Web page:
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Champion for Senior Secondary Education: Br Celestine Gavin

Posted on 11 March 2016
Champion for Senior Secondary Education: Br Celestine Gavin

On a hot summer day overlooking the picturesque Gunnamatta Bay at Cronulla, Br Celestine Gavin, or Br Cel, as he is affectionately known, reflects back on his nearly 70 years as a De La Salle Brother.

Educated at De La Salle College Marrickville, Brother Celestine had a strong admiration for the work of the Lasallians and decided to become a Brother in his final year of high school.

"I had been thinking seriously about a teaching career and I had discussed the decision with my parents", he explains.

"I started off briefly in the Juniorate and then a well respected Brother from the United States, Br Francis De Sales, who was Novice Master at the time, asked three of us whether we would like to come over to the Novitiate".

"We didn't know what that was at the time, but we all said yes and I became a Brother in 1947".

Br Celestine has worked across many parts of the District, starting in Malvern in Victoria in the 1950s, had a brief stint in Papua New Guinea in the 1970s and was a former Principal of James Sheahan College in Orange in the early 1990s.

But he has a particularly strong passion for senior secondary education, having been Principal of two senior colleges, De La Salle Cronulla and Benilde College in Bankstown.

Br Celestine has had a long and revered association with the senior coeducational school in Cronulla where a library is named after him and where he has played a strong role as mentor to many current and former students dating back to the 1970s.

"I've seen first hand so many great changes in senior secondary education and there is so much more flexibility in the system now with students able to do a few days each week in an apprenticeship and some subjects at school and other subjects at TAFE", he explains.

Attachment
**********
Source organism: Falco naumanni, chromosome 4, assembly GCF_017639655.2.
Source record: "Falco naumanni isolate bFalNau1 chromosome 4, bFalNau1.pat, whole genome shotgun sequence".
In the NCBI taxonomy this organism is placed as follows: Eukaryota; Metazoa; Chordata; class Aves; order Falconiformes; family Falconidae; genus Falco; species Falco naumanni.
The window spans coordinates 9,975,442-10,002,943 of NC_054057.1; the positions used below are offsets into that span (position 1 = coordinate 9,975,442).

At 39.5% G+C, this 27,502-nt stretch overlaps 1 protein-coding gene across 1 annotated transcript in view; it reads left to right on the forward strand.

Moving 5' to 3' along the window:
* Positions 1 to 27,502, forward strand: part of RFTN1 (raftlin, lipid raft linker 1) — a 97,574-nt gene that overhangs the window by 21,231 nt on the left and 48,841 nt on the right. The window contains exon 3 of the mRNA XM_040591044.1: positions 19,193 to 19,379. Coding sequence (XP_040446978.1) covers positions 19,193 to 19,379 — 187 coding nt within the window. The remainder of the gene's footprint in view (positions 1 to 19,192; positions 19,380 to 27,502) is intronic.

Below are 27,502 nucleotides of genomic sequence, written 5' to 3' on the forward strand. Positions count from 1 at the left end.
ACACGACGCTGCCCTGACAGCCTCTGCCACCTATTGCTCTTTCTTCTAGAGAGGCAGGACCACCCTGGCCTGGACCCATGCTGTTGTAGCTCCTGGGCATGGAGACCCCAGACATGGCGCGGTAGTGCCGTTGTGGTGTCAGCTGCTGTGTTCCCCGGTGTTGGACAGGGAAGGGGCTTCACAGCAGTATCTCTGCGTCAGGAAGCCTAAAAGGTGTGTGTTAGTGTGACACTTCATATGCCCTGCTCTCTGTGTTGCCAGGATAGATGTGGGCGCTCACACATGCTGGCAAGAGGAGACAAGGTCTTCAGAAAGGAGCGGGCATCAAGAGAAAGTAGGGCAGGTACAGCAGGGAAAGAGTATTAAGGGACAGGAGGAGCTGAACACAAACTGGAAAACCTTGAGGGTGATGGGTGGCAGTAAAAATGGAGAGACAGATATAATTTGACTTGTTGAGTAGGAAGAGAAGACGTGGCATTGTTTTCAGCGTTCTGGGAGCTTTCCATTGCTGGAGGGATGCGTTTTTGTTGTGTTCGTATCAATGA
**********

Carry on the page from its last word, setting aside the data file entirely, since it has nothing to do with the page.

Br Celestine has a keen interest in curriculum development and has continued to play an active role in a liaison role between De La Salle Cronulla and the Board of Studies over recent years.

One of his fondest memories from his time at the Lasallian school was a visit by Blessed Mother Theresa of Calcutta in 1972.

"That was organised by the Mothers' Auxiliary at the school and the parents here formed the first Co-workers for Mother Theresa group in Australia which was quite an achievement".

Br Celestine is also a talented linguist who took up the study of Italian while he was teaching in the 1980s in Bankstown and completed an Honours degree in the field through the University of South Australia.

"I wrote a thesis on a Franciscan poet from the 13th century in Italian which helped me upgrade my Bachelor of Arts degree which I'd completed earlier in life to the honours level", he said.

As he looks to the future for Lasallians in our District, Br Celestine believes declining vocations to religious life are empowering Young Lasallian volunteers to keep the spirit of the Founder alive in today's more secular society.

"I really admire the Share the Mission volunteers for example who travel out to the remote Indigenous community at Balgo Hills in the Kimberley region and often come back again once they've done their first trip there".

"They are keeping the Lasallian spirit alive".

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